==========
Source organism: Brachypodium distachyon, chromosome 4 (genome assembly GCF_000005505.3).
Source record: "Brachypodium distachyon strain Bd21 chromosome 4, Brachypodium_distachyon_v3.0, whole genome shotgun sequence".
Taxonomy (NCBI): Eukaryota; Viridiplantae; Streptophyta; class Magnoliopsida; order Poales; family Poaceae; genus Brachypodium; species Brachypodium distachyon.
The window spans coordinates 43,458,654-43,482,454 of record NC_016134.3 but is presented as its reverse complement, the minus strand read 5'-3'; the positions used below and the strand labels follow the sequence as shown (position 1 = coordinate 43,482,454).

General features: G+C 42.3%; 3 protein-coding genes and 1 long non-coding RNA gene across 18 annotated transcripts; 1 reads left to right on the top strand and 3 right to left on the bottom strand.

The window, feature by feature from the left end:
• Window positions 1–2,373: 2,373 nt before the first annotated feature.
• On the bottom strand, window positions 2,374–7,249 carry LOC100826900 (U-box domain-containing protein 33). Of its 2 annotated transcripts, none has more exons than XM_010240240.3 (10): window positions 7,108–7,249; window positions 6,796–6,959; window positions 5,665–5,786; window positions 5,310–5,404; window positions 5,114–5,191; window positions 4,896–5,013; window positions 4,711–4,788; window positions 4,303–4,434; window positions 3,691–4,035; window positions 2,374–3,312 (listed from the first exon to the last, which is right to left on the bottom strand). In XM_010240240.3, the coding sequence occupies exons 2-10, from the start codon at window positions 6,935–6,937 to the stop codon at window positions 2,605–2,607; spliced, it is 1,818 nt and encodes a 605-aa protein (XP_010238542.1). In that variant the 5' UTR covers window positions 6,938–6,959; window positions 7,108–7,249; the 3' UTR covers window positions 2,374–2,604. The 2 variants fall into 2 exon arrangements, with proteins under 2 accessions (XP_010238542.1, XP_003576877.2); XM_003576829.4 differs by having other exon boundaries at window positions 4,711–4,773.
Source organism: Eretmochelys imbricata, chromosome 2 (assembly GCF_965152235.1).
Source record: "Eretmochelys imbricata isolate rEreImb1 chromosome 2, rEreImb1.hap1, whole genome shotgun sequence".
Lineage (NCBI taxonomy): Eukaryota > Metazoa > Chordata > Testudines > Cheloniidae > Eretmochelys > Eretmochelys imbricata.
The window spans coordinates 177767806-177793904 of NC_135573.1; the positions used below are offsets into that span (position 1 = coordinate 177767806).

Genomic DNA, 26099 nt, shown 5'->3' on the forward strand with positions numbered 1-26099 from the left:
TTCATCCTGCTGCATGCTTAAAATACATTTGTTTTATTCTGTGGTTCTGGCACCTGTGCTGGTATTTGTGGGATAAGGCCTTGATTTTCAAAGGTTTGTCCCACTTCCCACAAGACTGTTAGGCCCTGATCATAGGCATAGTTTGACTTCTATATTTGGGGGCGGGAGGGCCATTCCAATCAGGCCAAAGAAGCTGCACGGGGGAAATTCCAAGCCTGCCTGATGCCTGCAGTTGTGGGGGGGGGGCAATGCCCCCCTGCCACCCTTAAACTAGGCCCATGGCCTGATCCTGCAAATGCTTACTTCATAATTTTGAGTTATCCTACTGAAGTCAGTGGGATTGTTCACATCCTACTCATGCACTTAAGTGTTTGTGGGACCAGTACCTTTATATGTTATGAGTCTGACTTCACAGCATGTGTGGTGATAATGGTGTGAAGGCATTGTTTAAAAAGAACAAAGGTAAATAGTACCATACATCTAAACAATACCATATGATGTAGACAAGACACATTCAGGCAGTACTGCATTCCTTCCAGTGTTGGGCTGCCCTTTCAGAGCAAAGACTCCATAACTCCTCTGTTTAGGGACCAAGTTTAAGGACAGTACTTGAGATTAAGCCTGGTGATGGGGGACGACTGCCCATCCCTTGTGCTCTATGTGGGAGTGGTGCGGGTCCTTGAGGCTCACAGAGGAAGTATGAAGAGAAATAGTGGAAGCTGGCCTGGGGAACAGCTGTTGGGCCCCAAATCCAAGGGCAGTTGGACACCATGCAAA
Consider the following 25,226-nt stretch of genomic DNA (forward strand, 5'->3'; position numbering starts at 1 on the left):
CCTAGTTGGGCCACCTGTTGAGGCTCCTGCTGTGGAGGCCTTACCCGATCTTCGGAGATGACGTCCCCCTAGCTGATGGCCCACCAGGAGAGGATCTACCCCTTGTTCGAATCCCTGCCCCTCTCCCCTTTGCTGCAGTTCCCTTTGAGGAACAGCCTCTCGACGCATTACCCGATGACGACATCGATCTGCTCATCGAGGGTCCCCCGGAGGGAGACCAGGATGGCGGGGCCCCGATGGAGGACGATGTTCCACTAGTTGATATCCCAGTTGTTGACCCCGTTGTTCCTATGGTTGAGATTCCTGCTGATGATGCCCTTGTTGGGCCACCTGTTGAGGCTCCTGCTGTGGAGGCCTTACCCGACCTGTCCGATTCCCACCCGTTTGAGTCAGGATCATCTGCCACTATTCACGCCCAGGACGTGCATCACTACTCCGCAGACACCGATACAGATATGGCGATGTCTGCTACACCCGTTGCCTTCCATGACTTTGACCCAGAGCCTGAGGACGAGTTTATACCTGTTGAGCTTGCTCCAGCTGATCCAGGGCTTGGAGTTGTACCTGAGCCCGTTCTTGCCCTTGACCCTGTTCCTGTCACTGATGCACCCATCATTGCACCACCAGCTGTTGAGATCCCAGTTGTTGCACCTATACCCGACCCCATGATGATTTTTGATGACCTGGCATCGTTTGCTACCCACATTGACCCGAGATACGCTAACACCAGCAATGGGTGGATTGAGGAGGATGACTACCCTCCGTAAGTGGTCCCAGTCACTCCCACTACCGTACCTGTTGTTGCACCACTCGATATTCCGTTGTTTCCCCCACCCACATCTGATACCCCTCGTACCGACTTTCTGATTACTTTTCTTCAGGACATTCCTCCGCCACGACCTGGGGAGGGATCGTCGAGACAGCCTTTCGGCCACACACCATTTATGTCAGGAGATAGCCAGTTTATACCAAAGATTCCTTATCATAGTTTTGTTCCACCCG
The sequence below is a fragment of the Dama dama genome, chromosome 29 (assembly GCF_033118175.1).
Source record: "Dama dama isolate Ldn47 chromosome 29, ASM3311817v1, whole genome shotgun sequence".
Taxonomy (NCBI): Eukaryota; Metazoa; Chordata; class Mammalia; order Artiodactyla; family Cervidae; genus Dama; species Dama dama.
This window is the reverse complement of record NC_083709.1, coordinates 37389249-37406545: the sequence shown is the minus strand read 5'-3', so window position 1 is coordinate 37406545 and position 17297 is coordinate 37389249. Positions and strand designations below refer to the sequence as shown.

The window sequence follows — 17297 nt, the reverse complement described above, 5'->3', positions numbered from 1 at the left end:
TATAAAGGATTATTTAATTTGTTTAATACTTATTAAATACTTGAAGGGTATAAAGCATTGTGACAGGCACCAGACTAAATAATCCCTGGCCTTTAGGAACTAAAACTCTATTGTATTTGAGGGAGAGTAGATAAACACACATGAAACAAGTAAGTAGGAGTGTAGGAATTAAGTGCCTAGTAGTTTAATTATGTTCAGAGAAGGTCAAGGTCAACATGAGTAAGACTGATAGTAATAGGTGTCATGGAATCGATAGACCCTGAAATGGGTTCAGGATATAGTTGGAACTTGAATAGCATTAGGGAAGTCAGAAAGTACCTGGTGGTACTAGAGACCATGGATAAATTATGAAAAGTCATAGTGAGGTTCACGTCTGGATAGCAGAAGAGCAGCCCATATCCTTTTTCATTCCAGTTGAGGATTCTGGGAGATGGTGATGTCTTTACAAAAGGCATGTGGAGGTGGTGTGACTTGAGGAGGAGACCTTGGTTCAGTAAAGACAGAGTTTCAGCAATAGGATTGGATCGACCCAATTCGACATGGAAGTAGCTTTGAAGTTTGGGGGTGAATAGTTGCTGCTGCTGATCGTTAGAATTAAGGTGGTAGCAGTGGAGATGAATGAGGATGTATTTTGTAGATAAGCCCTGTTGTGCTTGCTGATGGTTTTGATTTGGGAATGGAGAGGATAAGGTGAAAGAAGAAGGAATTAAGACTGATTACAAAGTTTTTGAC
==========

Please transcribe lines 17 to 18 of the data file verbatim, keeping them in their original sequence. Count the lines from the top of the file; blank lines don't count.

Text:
The sequence below is a fragment of the Dama dama genome, chromosome 29 (assembly GCF_033118175.1).
Source record: "Dama dama isolate Ldn47 chromosome 29, ASM3311817v1, whole genome shotgun sequence".